God tells David, by Nathan, “ I will set up thy seed after thee,—and I will establish his kingdom. He shall build an house for my name, and I will establish the throne of his kingdom for
I will be his father, and he shall be my son.” The whole of this undoubtedly refers to the promised seed of David; and whatever respect it had to Solomon, the particulars mentioned, are strictly true of none but the Son of God, who is also called the son and seed of David, whose kingdom and reign is for ever. Of this we are absolutely certain, since the apostle hath applied the words. expressly to the Son of God, when proving his character to be more excellent than the angels, because God had said of him, “ I will be his Father, and he shall be my Son."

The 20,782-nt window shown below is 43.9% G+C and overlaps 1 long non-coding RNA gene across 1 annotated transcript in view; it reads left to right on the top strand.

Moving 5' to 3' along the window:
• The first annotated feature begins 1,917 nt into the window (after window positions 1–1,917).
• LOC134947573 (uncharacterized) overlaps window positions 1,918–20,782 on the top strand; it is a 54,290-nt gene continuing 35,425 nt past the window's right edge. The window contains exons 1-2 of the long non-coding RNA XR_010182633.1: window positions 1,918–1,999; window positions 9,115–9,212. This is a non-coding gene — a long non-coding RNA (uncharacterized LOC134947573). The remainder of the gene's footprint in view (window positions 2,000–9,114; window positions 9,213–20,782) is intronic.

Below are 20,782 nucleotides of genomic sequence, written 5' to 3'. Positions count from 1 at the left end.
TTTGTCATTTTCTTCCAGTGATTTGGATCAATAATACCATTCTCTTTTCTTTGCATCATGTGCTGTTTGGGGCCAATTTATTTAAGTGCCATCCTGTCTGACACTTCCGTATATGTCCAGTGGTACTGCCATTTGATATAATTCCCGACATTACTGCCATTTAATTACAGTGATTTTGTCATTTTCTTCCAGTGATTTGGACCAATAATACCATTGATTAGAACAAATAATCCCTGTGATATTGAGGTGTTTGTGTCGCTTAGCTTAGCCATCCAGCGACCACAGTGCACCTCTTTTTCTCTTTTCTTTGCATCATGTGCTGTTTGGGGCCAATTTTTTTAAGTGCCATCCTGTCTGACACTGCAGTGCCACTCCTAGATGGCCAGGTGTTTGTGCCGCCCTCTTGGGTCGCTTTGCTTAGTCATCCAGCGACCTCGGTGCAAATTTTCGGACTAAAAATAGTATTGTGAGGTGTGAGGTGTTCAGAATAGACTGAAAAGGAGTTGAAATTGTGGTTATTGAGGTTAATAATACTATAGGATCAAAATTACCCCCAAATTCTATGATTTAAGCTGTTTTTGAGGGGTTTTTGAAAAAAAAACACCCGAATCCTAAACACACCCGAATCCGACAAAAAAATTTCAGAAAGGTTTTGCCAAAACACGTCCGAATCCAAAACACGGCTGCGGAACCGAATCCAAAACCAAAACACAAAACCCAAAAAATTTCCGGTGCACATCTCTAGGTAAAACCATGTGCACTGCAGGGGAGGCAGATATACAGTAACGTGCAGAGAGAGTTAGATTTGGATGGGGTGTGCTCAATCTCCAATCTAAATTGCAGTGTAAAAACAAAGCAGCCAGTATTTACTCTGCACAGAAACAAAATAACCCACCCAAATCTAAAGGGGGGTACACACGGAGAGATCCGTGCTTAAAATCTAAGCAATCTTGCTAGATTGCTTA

Son." That is him, of whom it was said, “ He shall build a house for my name,” &c. A short, but clear description of the distinct parts the Father and Son sustain in the economy of redemption.
The Son of God rears such a superstructure, in such a way, and with such materials, as shall eter